Published on : Tuesday, February 28, 2017
Detailed negotiations between rail company Go-Ahead and the Government relating to compensation for the fallout from industrial action on Southern trains will be required as the group warned of a potential £15m hit to profits due to the dispute.
The Govia Thameslink franchise, which encapsulates Southern, Southeastern and London Midland, has been dogged by strikes undertaken by unions since April last year and while the company said it had “a measure of protection” within the contract, the finer details of potential compensation are likely to be complex and difficult.
This is because the company will want to know, for instance, if it is entitled to compensation for disruption which occurs on the day after official strike action has finished because its trains are in the incorrect locations due to the prior day’s industrial action.
And the issue will become further protracted after the Rail, Maritime and Transport union voted in favour of strike action on Monday, March 13 on Southern on the contested issue of whether drivers or guards should be responsible for closing train doors. The RMT will also strike on Northern and Merseyrail on the same day.
This strike action was announced just hours after Go-Ahead said there could be as much as a £15m hit to its full-year profits because of the disruption on Southern. Earnings could rise by as much though, management said, if negotiations with the Department for Transport are successful.
The rail and bus group, reporting its results for the six months to December 31, said rail revenues rose 2.2pc to £1.26bn for the period but operating profit in this division dropped 35pc to £26.9m. This was the only division to see a drop in profits but was enough to drag group-wide pre-tax profit down 11.7pc to £67m.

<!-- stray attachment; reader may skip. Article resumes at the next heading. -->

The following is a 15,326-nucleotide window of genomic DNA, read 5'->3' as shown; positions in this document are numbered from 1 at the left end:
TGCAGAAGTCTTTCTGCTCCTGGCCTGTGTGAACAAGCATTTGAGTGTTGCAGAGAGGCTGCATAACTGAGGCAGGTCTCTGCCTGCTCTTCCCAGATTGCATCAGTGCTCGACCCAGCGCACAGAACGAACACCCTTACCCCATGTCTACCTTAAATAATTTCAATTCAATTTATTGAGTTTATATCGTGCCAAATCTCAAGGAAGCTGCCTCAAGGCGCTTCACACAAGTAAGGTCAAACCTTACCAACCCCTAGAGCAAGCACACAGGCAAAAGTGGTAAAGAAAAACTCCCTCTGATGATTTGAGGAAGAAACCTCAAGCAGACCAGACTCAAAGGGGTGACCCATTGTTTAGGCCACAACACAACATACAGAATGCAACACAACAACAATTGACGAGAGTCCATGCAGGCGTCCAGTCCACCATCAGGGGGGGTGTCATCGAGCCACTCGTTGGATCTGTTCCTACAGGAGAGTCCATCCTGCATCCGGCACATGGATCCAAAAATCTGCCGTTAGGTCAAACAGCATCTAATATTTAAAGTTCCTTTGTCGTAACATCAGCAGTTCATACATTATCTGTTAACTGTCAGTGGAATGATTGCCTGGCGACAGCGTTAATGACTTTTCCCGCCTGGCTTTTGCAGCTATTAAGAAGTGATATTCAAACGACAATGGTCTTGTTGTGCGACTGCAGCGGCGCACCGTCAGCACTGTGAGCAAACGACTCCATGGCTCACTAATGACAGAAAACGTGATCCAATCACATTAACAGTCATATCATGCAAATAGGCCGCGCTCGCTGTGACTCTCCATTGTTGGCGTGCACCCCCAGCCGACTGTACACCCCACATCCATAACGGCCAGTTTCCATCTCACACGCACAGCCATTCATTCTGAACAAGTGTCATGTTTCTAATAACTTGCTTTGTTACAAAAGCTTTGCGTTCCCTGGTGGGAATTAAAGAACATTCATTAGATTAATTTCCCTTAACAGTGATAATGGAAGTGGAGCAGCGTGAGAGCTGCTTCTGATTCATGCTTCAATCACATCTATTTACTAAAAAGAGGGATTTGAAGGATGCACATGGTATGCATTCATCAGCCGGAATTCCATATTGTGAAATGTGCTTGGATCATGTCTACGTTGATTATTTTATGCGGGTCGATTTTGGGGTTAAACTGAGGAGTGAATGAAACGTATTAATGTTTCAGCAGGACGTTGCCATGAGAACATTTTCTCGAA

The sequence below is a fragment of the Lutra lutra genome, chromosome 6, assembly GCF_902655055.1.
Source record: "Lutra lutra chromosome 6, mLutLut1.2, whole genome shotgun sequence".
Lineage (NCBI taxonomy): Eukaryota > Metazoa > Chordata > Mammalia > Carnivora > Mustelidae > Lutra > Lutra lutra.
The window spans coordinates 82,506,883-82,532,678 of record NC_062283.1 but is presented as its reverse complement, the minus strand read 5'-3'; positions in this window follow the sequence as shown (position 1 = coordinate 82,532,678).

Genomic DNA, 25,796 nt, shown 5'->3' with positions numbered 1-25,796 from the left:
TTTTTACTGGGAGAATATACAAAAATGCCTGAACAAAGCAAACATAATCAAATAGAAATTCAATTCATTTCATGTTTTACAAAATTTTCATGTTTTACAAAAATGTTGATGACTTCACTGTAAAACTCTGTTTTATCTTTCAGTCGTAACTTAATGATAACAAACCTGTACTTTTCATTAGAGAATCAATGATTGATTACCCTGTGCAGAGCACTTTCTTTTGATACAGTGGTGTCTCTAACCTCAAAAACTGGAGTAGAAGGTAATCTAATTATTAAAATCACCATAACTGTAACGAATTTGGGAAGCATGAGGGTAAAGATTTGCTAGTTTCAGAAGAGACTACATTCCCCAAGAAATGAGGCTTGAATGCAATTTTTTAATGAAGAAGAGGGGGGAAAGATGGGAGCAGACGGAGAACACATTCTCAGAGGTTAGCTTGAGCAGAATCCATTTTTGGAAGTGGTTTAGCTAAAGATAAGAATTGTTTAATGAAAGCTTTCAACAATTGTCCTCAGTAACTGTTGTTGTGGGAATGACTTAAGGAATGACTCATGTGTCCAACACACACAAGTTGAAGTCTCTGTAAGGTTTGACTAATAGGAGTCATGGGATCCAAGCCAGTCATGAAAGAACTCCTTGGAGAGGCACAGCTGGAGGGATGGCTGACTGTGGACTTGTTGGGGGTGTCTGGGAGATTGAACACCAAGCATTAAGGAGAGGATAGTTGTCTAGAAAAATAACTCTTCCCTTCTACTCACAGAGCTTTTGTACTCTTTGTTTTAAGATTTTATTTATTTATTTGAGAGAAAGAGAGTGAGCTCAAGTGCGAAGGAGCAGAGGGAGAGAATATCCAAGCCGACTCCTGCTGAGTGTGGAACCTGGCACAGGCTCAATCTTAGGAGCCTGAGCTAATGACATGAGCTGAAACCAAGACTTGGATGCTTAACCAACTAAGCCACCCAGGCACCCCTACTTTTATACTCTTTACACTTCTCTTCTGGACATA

Chief executive David Brown said roughly 40pc of trains on the Southern network operated with drivers controlling the closure of doors and that the safety of such a system had been approved by independent bodies.
Sales at Go-Ahead’s bus business rose by 5.5pc to £446.8m in the first six months of the year even though trading in the north east and Oxford had been “challenging”.
Management said passenger volumes had been subdued due to road congestion and lower high street footfall. There were also specific issues, such as in Oxford, where city centre redevelopment schemes have created traffic jams.
Revenue in its London bus division rose by 2.8pc to £259.2m. Congestion in the capital is also an issue because bus operators are paid a bonus for punctuality. This is known as a QIC bonus, but Go-Ahead said it was becoming “harder to run a reliable bus service” and so earn these payments.
Mr Brown said the company received more QIC payments than the previous year but less than the year before that. He noted the rise in the number of companies delivering goods as well as reduced road space in the capital due to cycle superhighways as issues which increased congestion.
In the UK, the company is bidding against Abellio to keep control of the London Midland franchise, the outcome of which will be announced later this year.
The Govia rail franchise is jointly owned by Go-Ahead with France’s Keolis. The company’s shares dropped 14pc yesterday morning to £19.96.
The company continues to focus efforts on overseas expansion with German rail franchise work due to begin in 2019 and management working on other bids it expects to submit this year. It has also established a bid team in Sweden to co-ordinate bids in Scandinavia. It has been shortlisted for a rail contract in Sweden and is now able to compete for Norwegian business too.